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No 'polar vortex' here: Record heat grips Australia killing thousands of animals

Published time: January 09, 2014 22:17
Edited time: January 10, 2014 12:40
AFP Photo / William West

AFP Photo / William West

While the US is stricken by freezing cold, Australia is suffering a record heat with temperatures approaching 50C (122F) in some parts of the country and leaving thousands of animals dead.

A wave of stifling heat started began around Christmas and continues to move counterclockwise across Australia's north and into the south. The latest scorcher comes on the heel of Australia’s hottest year on record.

High temperatures are now shifting into Western Australia, with large areas being “under extreme heatwave to severe heatwave.”

"Certainly looking at the forecast over the next week, it's looking like that heat is going to continue," Karly Braganza of the Bureau of Meteorology has told the AP.

Already in January, 10 heatwave conditions are expected to expand eastwards and reach parts of South Australia.

Since December 27, temperature records have been set at 34 locations across Australia, according to the Bureau.

With the absence of monsoon rains in Australia's north last summer the entire continent endured its hottest year since records began in 1910, the Bureau of Meteorology said last week. The late arrival of the monsoon in northern Australia, which has a cooling effect, is contributing to the extreme heat, Braganza said, adding that global warming also has a role in this.

The soaring temperatures have caused death and illness for thousands of animals across the country.

Bats are said to be dropping from trees en masse and kangaroos are collapsing.

"It's an enormous animal welfare concern," Louise Saunders, president of the Queensland animal welfare group Bat Conservation and Rescue told AP.

At least 50,000 bats had been killed by the heat in the southeast part of Queensland.

"As they succumb, they just fall in heaps at the base of trees," Saunders said. "You can have 250 or more — it's like dripping chocolate — all dying at the base of trees."

The Royal Society for the Prevention of Cruelty to Animals confirmed that about 100,000 bats recently died, according to the Australian Broadcasting Corporation.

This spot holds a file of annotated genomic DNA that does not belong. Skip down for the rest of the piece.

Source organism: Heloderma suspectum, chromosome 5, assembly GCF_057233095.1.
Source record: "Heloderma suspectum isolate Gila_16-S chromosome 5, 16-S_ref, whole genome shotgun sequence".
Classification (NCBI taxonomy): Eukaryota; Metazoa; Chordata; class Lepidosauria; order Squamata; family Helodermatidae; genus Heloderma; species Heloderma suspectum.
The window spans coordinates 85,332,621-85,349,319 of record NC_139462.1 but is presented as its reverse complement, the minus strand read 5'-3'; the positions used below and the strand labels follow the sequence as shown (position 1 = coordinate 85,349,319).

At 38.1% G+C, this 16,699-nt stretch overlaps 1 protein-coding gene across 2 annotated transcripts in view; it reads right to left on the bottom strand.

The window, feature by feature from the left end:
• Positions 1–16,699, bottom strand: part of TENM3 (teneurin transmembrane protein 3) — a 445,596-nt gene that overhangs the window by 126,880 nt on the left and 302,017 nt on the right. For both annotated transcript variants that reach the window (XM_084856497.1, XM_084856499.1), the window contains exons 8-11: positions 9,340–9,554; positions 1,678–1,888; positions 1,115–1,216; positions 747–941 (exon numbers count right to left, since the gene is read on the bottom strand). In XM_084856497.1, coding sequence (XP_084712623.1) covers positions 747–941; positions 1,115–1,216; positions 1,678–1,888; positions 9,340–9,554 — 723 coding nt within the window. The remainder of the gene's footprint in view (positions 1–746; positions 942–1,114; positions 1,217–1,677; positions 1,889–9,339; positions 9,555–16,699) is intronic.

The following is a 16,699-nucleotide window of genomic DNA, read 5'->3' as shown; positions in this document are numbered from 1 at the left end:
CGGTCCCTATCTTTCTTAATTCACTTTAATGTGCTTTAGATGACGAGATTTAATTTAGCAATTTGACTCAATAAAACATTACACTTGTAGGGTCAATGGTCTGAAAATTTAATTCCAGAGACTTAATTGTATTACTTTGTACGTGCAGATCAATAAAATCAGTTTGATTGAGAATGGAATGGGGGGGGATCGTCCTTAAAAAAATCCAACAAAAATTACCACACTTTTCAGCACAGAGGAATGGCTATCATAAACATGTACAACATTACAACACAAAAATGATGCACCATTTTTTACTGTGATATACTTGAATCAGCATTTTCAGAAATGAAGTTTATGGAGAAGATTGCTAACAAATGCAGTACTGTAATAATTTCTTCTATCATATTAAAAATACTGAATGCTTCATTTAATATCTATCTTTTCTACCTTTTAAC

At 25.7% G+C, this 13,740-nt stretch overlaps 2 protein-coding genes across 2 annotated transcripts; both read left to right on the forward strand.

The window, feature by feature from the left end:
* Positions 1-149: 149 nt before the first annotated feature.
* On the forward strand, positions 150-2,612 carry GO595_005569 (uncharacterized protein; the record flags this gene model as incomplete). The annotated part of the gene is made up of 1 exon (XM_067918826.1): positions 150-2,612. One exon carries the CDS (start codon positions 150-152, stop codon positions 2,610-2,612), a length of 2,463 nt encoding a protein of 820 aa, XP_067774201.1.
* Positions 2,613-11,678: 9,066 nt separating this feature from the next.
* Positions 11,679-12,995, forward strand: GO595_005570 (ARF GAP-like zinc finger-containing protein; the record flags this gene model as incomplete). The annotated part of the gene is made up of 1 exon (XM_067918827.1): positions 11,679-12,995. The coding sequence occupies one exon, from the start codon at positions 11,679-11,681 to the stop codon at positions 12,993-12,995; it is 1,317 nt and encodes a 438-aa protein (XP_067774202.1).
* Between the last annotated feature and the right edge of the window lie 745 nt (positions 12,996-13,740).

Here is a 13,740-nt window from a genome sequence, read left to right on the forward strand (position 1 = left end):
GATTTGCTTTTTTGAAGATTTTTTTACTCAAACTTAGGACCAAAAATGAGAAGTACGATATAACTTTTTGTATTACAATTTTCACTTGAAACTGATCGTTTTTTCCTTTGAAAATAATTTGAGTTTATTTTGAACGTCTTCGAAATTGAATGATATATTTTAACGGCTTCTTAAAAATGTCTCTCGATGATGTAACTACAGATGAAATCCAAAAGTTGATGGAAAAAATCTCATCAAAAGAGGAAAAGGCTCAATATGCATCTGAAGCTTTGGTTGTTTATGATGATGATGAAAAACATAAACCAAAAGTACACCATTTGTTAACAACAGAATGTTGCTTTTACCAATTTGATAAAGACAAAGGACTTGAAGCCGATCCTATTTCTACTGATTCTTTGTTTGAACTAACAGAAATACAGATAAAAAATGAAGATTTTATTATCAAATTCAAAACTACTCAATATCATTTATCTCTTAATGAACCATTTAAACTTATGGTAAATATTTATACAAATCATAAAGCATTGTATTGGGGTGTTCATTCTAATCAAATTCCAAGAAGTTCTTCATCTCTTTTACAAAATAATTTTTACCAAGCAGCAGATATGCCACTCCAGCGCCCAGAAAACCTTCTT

A large number of dead parrots, kangaroos and emus have also been found due to the extended dry conditions caused by the heat wave.

‘Yep, we fried an egg on a shovel’

To demonstrate the extreme heat, pub owner Phil Turner from the Outback town of Maree, 700 kms (435 miles) north of Adelaide in South Australia, cooked an egg in a shovel.

"You hear stories of people frying an egg on a shovel, so we set up a shovel this morning out the front and sure enough we've got an egg there that's slowly frying away," he told ABC radio.

Faced with an oven-like heat, locals are desperate to find ways to cool themselves down. Some soak in a small wading pool for much of the day; others rely on two electric fans.

Soaring temperatures have had a devastating impact on cattle farmers in Queensland, which accounts for about 50 percent of the national herd. Australia is the world's third largest beef exporter, with sales during the 2013/14 season projected to reach A$5.4 billion ($4.82 billion).

But as the heat forces farmers to send cattle to slaughter, the country’s cattle herd is predicted to fall to 25 million heads during the 2013/14 season, the lowest since the 2009/10 season, the Australian Bureau of Agriculture and Resource Economics and Sciences said.

Some farmers have said that if significant rains do not fall by autumn their operations will become worthless and they would have no option but to abandon their properties, the New Zealand Herald reported.

So far, the weather outlook is not good. It is expected that the overall record high of 50.7C (123.3F) for the country set in 1960 in the south might be broken in the next few days if current conditions continue.

Comments (20)


FuriousD 29.05.2014 07:06

Frank Burton 13.01.2014 11:49

Instead of carbon emissions causing climate change try deforestation for something closer to truth. Of course there is no money to be made from preservation of forests and reafforestation projects.


Ye p, its amazing how many people don't know that. But the youth has been brainwashed well into the "we must create a global tax regime or everyone is going to die" hysteria. Of course once you have global tax, you need a global government to enforce it... Gee what a coincidence that the self-elected global government (UN) are the ones pushing that propaganda.


Frank Burton 13.01.2014 11:49

Instead of carbon emissions causing climate change try deforestation for something closer to truth. Of course there is no money to be made from preservation of forests and reafforestation projects. Trees act as an insulator keeping temperatures lower in summer and higher in winter. They also store water in the ground by absorbing it slowly instead of having a rapid run off with resultant erosion. In many parts of the world deforestation has led to eventual desertification with extremes in temperature.


Rob Bernsen 12.01.2014 17:44

Global warming is a fact, 10 years from now we have to transfer to no fossil fuel energy. The big money is not interested and fund the denial groups (exxonmobil and the Koch brothers for example). Putting so much carbon in the environment destroys the oceans (more hot and acid) and the rest of the planet. A child of six years can understand it, if not start reading on the internet and do not believe the Fox kind of news. After a few days of cold in the US global warming is gone, you must be kidding!!!

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